Laurie Stone is author of the novel Starting with Serge (Doubleday), the memoir collection Close to the Bone (Grove), and Laughing in the Dark (Ecco), a collection of her writing on comic performance. A longtime writer for the Village Voice, she has been theater critic for The Nation, critic-at-large on Fresh Air, a member of The Bat Theater Company, and a regular writer for Ms., New York Woman, and Viva. She has received grants from The New York Foundation for the Arts, the Kittredge Foundation, Yaddo, MacDowell, VCCA, Albee, Saltonstall, Djerassi, Millay Colony, Ragdale, Poets & Writers, and in 1996 she won the Nona Balakian prize in excellence in criticism from the National Book Critics Circle. She has published numerous memoir essays and stories in such publications as Open City, Anderbo, The Los Angeles Review, Ms., nthWord, TriQuarterly, The Literary Review, Threepenny Review, Speakeasy, Exquisite Corpse, Stone Canoe, High Desert Journal, Memorious, Solstice, The Montreal Review, American Theatre, Intar Journal, Signs, and Creative Nonfiction.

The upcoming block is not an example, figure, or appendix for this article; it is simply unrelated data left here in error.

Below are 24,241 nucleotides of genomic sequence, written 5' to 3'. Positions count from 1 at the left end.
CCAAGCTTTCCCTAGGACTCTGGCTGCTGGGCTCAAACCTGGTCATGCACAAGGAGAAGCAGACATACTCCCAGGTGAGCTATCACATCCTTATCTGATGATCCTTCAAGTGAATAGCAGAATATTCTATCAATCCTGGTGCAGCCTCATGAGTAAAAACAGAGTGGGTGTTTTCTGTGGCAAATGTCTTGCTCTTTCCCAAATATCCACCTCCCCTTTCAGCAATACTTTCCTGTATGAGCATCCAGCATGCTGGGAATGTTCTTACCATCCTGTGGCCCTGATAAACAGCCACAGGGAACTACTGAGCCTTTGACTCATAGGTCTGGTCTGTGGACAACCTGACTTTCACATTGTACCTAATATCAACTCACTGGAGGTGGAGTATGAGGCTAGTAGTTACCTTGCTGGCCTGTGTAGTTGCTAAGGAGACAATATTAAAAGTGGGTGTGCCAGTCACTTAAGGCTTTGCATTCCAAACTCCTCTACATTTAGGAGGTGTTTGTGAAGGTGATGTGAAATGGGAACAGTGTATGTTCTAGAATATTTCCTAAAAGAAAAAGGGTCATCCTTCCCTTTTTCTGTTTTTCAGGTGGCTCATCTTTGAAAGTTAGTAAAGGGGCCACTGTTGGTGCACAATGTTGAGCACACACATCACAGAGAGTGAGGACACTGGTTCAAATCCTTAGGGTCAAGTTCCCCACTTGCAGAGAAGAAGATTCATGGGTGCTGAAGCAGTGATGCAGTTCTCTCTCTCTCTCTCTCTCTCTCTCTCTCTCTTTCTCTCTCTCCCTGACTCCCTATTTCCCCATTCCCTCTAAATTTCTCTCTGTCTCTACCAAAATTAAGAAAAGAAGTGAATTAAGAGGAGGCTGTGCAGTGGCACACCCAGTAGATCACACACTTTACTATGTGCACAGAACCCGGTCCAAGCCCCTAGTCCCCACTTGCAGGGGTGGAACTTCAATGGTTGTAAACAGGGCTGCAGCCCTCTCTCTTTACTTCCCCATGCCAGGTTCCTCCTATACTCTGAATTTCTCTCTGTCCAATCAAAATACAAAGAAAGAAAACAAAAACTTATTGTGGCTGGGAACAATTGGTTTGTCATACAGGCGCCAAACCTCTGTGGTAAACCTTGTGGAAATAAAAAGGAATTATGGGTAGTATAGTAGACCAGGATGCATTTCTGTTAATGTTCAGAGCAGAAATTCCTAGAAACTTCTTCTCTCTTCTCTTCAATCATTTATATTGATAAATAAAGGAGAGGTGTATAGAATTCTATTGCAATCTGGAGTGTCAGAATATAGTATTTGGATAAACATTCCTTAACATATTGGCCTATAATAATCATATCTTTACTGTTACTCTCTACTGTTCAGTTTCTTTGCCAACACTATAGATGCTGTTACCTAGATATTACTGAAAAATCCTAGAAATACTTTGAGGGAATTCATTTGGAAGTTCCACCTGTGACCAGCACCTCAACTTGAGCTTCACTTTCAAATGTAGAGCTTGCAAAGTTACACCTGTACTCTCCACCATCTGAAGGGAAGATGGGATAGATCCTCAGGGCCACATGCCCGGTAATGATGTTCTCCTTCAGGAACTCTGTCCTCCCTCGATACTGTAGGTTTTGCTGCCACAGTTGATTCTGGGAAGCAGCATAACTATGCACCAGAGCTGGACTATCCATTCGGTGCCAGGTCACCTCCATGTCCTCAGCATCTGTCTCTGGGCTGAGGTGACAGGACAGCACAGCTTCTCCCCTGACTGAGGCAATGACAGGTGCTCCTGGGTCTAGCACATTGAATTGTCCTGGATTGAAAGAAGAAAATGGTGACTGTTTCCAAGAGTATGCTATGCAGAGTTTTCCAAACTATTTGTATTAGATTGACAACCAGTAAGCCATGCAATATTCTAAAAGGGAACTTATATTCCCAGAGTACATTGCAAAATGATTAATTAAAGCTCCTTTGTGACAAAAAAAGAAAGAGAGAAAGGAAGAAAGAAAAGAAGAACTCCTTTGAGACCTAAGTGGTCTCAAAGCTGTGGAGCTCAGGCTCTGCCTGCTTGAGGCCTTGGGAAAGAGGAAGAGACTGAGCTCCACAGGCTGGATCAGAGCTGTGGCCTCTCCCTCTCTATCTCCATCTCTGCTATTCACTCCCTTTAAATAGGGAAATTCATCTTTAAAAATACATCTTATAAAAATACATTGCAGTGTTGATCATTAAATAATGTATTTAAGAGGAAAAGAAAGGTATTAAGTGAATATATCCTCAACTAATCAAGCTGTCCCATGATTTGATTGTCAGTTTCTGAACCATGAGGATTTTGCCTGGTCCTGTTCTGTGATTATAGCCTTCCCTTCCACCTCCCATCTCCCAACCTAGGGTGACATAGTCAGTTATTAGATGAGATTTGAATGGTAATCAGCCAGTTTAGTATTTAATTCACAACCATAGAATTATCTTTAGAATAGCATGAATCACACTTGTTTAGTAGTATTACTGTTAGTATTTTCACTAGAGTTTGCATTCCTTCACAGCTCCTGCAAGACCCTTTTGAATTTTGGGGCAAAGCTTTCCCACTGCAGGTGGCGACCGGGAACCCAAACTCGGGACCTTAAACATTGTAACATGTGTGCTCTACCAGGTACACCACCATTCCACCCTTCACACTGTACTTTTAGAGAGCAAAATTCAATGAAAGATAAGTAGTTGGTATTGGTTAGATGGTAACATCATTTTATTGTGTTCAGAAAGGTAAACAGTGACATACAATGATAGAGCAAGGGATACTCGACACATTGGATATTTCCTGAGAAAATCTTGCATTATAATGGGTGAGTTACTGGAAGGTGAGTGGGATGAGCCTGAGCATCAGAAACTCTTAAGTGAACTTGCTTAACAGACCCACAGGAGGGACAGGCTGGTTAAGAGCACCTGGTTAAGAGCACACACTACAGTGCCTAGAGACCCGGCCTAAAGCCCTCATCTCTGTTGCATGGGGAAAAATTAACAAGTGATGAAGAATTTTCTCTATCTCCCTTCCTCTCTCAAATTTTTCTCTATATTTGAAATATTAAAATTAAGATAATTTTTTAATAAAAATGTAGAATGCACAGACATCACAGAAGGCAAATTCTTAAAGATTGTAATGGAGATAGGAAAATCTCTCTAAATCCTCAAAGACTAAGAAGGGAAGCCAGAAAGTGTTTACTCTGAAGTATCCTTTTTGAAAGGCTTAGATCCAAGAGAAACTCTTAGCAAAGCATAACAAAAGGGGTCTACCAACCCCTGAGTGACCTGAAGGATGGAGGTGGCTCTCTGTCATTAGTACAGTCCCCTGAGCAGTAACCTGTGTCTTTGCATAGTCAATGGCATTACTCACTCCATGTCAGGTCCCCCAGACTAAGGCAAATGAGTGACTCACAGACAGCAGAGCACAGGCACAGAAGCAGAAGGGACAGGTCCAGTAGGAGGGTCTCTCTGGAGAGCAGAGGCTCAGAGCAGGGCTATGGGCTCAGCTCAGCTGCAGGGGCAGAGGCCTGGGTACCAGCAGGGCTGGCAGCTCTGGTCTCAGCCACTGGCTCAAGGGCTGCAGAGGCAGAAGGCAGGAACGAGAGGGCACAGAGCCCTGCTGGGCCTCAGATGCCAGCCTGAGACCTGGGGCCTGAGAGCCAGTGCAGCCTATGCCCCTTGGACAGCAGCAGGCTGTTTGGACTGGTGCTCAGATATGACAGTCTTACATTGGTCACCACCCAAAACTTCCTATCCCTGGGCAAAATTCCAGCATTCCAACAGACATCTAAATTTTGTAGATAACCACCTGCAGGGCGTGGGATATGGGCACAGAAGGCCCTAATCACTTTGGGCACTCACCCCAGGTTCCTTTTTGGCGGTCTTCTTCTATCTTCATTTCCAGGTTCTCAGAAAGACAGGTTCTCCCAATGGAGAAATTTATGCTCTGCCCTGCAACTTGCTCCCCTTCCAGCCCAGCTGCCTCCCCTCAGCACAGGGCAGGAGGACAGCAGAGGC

She has taught at the Paris Writers Workshop, the Summer Literary Seminars in St. Petersburg, Russia, Chapman Un., Sarah Lawrence, Antioch, Fairleigh Dickinson, Ohio State, Arizona State Un., Fordham, and Stonecoast Writers' Conference. She has had short residencies at Yale, CalArts, Trinity College, The University of North Texas, ArtCenter in Pasadena, Mills College, Indiana Un., Univerity of Connecticut, and School of the Arts at the Art Institute of Chicago. In 1993 and 2001 she received grants from the New York Foundation for the Arts in the category of Nonfiction Literature. She served on the Board of the National Book Critics Circle and was included in the "Living Writers Series" at Muhlenberg College. In 2005, she participated in "Novel: An Installation," writing a book and living in a house designed by architects Salazar/Davis in Flux Factory's gallery space. She is a founding member of FlashPoint, a text-and-music performance company. And she is currently at work on My Life as an Animal, Some Kind of Romance and and The Pain of Language, a collection of essays.